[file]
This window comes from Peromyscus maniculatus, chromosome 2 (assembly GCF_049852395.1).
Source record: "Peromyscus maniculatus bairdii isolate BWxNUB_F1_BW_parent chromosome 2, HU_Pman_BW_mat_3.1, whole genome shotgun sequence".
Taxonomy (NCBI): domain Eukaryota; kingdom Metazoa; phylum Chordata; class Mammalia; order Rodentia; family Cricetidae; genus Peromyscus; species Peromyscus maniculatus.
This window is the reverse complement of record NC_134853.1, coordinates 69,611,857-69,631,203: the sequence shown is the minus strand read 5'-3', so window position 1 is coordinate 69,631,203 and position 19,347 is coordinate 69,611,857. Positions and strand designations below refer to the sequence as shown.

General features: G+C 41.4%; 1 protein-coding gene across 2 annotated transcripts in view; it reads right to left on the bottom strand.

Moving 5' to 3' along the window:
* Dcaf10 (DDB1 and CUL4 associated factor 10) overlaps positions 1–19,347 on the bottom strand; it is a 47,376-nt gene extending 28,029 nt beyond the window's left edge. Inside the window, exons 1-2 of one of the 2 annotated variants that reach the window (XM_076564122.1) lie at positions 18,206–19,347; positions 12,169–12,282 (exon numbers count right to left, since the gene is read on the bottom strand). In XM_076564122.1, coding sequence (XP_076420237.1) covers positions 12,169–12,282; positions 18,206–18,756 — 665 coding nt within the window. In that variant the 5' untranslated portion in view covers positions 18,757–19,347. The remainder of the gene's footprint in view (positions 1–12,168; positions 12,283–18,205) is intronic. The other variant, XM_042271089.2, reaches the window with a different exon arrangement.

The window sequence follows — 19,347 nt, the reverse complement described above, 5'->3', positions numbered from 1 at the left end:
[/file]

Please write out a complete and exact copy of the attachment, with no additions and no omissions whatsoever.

This window comes from Peromyscus maniculatus, chromosome 2 (assembly GCF_049852395.1).
Source record: "Peromyscus maniculatus bairdii isolate BWxNUB_F1_BW_parent chromosome 2, HU_Pman_BW_mat_3.1, whole genome shotgun sequence".
Taxonomy (NCBI): domain Eukaryota; kingdom Metazoa; phylum Chordata; class Mammalia; order Rodentia; family Cricetidae; genus Peromyscus; species Peromyscus maniculatus.
This window is the reverse complement of record NC_134853.1, coordinates 69,611,857-69,631,203: the sequence shown is the minus strand read 5'-3', so window position 1 is coordinate 69,631,203 and position 19,347 is coordinate 69,611,857. Positions and strand designations below refer to the sequence as shown.

General features: G+C 41.4%; 1 protein-coding gene across 2 annotated transcripts in view; it reads right to left on the bottom strand.

Moving 5' to 3' along the window:
* Dcaf10 (DDB1 and CUL4 associated factor 10) overlaps positions 1–19,347 on the bottom strand; it is a 47,376-nt gene extending 28,029 nt beyond the window's left edge. Inside the window, exons 1-2 of one of the 2 annotated variants that reach the window (XM_076564122.1) lie at positions 18,206–19,347; positions 12,169–12,282 (exon numbers count right to left, since the gene is read on the bottom strand). In XM_076564122.1, coding sequence (XP_076420237.1) covers positions 12,169–12,282; positions 18,206–18,756 — 665 coding nt within the window. In that variant the 5' untranslated portion in view covers positions 18,757–19,347. The remainder of the gene's footprint in view (positions 1–12,168; positions 12,283–18,205) is intronic. The other variant, XM_042271089.2, reaches the window with a different exon arrangement.

The window sequence follows — 19,347 nt, the reverse complement described above, 5'->3', positions numbered from 1 at the left end: